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4 June, 2021

Sharing thoughts on cancer over Biggest Morning Tea

FINE and sunny weather paved the way for an enjoyable morning at the Woodford Community House on Thursday, May 27, as an Australia’s Biggest Morning Tea event took place.

Nola Gleisenberg, Carol Robinson, Hannelore Storms and Brenda Filla enjoyed their time as the Woodford Community House hosted an Australia’s Biggest Morning Tea event.

Forty attendees accepted the chance to have a cup of coffee or tea, and enjoy homemade baking including cakes, cupcakes, biscuits, slices, and sandwiches.

The attendees also enjoyed socialising and meeting new people, while raising $248 for the Cancer Council.

There was a common bond as many of the attendees had been deeply affected by cancer, including Susan Embrey who was diagnosed with liver cancer on Mother’s Day last year.

Susan said she had had a lump that was about the size of a cricket ball, before she recently received the all-clear.

Although there were difficult times, Susan said she now enjoyed each day and didn’t spend time worrying about what had happened to her.

“You don’t let it control you,” she said with regard to cancer.

“I can mow again, so I’m happy.”

On that note, Susan’s daughter Nicky Lambourne noted that her mum was able to do the whipper-snipping as well.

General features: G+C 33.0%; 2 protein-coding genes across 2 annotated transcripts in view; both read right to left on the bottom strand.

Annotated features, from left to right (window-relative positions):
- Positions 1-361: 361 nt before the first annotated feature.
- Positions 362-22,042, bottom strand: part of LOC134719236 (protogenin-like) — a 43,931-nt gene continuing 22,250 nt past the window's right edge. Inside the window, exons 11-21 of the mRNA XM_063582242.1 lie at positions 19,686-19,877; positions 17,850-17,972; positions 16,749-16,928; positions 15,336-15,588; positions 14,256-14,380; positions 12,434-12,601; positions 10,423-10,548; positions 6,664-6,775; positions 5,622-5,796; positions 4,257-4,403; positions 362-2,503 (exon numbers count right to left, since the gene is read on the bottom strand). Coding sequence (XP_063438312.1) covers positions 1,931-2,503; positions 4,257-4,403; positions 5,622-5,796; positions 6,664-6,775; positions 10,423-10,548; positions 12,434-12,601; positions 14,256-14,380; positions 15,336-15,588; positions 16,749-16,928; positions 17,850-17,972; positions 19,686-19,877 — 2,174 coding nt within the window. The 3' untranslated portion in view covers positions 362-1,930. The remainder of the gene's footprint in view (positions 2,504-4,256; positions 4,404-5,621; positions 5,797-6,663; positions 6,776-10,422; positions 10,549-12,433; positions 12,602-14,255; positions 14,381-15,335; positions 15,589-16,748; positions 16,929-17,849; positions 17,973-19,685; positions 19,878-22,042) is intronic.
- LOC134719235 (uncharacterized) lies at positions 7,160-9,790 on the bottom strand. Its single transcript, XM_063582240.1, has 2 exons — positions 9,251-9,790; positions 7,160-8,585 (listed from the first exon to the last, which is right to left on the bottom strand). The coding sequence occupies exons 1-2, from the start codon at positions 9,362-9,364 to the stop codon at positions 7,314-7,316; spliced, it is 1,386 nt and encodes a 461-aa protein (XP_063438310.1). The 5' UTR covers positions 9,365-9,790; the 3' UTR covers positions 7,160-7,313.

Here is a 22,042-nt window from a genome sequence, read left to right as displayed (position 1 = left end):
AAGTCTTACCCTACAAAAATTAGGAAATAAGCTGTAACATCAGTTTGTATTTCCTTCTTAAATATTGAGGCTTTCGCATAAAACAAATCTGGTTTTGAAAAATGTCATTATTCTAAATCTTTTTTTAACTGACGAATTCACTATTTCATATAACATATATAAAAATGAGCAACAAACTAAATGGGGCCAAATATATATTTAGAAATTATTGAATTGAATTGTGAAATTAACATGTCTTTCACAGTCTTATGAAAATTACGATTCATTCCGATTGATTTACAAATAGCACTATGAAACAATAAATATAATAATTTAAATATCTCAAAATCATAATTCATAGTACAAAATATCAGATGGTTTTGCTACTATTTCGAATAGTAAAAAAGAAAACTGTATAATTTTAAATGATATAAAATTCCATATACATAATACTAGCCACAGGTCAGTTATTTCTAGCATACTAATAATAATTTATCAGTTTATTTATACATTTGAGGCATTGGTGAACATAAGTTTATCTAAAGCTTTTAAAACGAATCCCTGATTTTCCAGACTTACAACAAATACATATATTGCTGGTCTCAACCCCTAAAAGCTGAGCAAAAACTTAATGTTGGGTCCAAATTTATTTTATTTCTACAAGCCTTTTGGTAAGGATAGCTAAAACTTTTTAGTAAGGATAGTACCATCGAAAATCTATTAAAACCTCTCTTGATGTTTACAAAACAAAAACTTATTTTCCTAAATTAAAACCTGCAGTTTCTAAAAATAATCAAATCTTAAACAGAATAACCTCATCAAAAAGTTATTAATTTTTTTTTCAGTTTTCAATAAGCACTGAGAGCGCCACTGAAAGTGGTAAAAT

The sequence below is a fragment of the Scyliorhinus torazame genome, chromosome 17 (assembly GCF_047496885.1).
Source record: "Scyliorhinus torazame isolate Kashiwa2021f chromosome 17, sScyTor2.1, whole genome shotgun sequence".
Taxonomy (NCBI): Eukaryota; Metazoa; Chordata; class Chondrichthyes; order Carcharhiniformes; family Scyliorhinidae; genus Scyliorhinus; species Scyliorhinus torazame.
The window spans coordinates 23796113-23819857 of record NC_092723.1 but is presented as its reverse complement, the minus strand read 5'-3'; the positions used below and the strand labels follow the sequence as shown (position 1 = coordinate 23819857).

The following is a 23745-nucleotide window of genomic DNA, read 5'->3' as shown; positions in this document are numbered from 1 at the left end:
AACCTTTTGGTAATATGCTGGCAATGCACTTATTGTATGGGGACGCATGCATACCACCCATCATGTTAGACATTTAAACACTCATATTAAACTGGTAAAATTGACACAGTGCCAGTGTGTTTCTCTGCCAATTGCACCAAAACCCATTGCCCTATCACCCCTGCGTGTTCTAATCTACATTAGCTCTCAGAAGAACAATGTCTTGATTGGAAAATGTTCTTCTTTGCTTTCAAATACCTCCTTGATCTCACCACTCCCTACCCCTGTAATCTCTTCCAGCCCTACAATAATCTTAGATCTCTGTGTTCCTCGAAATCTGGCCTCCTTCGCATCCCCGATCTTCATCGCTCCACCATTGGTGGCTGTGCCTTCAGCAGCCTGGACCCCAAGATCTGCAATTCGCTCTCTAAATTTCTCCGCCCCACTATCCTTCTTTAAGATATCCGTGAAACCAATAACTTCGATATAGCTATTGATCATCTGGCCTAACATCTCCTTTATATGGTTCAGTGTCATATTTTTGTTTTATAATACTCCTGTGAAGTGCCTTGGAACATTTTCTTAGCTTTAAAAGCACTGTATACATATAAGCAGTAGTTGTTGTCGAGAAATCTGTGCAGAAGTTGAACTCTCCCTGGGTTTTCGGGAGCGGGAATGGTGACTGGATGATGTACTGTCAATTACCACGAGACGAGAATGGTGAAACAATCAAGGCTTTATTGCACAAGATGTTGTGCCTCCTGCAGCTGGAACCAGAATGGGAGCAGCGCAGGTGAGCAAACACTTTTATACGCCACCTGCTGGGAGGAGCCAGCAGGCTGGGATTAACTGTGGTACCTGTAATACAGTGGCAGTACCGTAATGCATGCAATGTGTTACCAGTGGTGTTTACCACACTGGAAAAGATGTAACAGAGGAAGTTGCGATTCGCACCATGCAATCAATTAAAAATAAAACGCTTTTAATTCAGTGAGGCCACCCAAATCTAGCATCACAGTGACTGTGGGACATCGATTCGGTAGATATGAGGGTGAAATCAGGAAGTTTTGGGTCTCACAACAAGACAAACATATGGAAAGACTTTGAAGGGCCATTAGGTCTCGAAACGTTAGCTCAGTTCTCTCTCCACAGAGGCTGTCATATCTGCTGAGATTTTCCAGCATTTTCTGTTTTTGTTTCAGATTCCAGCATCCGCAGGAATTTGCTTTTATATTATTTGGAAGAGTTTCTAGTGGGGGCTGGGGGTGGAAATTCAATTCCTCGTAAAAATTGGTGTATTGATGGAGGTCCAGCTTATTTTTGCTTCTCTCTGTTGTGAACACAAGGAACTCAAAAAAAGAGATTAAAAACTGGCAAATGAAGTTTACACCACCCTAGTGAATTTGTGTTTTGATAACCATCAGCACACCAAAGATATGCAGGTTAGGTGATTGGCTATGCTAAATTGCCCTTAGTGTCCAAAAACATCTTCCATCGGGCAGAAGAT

Nicky meanwhile has had several friends who have battled breast cancer. Her message about cancer was simple: “You fight it. You don’t let it beat you.”

Susan and Nicky said the most important thing was having the support of family and friends, while “little acts” meant a lot, such as cooking for someone or giving them a hug.

Nicky said that although one did not want to sound like they were whinging or whining, it was nonetheless okay to say they didn’t feel well.

In a similar vein, Gail Ellis said it was sometimes hard to know what to say, because knowing that the person might feel lousy meant it didn’t necessarily feel right to ask “how are you going?”

Carol Robinson, who was widowed, commented that she “wanted to turn something awful into something positive”.

A cancer survivor herself, Carol said there was a pre-departure wake for her then husband, with this occasion involving fundraising for the Cancer Council.

Carol remarked that all fundraising for research was extremely important to humanity.

“It’s good to see where the money is going, and to talk to researchers, professors and doctors,” she said.

“They do a great job. They’re very appreciative of fundraising.”

Woodford Community House vice-president and volunteer coordinator Richard Payne, meanwhile, took the chance to raise awareness of providing a friendly, safe, active and supportive environment via the Woodford Community House.

“It’s about inclusivity and bringing everyone together, no matter who you are,” he said.

“It’s to do with the health and well-being of the community.”

Richard estimated that the majority of the people at the Australia’s Biggest Morning Tea event were first-time attendants at Woodford Community House.

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